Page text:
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Apple's healthcare division leaned on misleading data, alleges report

Apple's healthcare division leaned on misleading data, alleges report

Apple employees raised concerns that misleading data was being used to support new health products or were being fired, the insider reported. In addition, a lack of structure within the health group, along with other organizational problems, is slowing and depressing the company's ambitions to move forward in healthcare, current and former Apple employees told Insider.

Some of the concern has centered on the clinics that Apple has set up to provide healthcare to employees and on developing ways to integrate data collected from Apple devices into care. A doctor involved with the project, Will Poe, said in a resignation letter to CEO Tim Cook that he was concerned that team members were passing misleading and very compelling information to Chief Operating Officer Jeff Williams, who oversees the company's health efforts. Former employees told Insider. Poe was concerned that team members told Williams that clinics provide "high quality" care, even though the quality of care was not being measured in a standardized way, the insider reported.

The insider reported that other employees expressed similar concerns to Cook and Williams, but the company took no action. “The company does not want help. It is completely happy with the current status quo,” a former employee told Insider.

Apple claims that parts of the Insider Story are based on "outdated" information. The company is still in the "early innings of our work in health technology," Fred Sainz, a senior director of corporate communications at Apple, said in a statement to Insider.

A Wall Street Journal report from June also outlined issues with internal health clinics and said staff were concerned with the way the data was collected and presented.

With the Apple hardware team focusing on building apps and products for consumers, not medicine, the health team is complicating the work to create more robust primary care programs through in-house clinics, Insider reported. The company began to think of the clinics and their work as a way to increase sales of the Apple Watch, and not as its own project, people familiar with the approach told Insider.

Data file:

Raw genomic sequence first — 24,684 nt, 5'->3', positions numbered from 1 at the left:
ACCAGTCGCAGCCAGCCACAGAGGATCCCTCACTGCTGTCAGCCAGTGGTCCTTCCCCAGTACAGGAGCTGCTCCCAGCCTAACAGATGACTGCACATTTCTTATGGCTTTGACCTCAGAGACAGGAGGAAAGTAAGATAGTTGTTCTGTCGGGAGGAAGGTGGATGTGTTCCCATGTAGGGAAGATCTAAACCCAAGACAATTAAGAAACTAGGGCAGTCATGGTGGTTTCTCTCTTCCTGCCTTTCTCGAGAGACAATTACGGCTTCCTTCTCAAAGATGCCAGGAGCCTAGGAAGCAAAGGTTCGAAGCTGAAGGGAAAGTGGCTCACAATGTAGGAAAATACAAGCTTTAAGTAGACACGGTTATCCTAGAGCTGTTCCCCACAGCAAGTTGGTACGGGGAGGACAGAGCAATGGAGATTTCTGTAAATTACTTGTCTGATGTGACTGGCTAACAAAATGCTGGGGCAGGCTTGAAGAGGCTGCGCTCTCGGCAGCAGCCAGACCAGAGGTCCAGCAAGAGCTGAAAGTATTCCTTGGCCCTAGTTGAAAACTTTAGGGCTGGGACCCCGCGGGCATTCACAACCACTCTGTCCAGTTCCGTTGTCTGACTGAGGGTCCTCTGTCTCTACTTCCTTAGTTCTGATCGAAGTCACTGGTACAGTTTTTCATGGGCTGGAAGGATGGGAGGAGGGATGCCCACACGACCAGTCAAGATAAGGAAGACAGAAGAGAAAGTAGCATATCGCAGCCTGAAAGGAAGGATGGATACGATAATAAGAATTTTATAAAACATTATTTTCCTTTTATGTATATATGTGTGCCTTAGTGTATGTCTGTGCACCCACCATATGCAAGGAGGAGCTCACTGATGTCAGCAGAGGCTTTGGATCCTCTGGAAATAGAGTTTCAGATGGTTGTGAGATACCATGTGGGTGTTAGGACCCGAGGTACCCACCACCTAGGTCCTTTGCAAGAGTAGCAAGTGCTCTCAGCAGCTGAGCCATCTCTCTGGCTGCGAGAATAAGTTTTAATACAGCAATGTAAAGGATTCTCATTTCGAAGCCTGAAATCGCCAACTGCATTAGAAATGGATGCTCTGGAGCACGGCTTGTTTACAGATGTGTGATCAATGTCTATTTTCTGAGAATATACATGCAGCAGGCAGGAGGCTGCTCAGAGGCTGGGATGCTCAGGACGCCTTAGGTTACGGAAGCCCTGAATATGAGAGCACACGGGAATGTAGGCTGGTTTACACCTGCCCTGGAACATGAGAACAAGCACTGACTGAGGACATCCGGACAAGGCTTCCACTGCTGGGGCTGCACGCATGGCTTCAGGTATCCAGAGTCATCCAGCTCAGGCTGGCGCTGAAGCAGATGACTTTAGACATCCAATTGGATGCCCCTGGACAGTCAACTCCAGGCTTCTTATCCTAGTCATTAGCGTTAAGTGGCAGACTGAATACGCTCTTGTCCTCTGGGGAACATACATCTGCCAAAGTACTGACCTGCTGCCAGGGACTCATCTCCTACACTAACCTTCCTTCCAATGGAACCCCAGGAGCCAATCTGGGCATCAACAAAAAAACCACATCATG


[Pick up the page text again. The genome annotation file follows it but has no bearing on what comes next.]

Current and past employees told Insider that there is no clear strategy for the health team and that the internal culture does not allow feedback. A doctor working with the clinic's team removed its direct report after talking about the clinic's care and pushed back Sumbul Desai, Apple's vice president of health and head of projects, in a meeting. A senior engineering program manager was fired shortly after saying in a meeting that "some people in the organization like to tell good stories over accurate representations of data," former employees told Insider.

"Any and all allegations of retaliatory behavior are thoroughly investigated and appropriate corrective action is taken," Sainz said in a statement to Insider. "All health leaders encourage employees to always do the right thing, speak up and raise questions."

The revelations come as Apple's overall culture begins to shift, with more employees speaking out about the workplace and prompting executives to take the concerns seriously. Zoe Schiffer wrote in The Verge, "The biggest wish ... is that employees want to feel heard."

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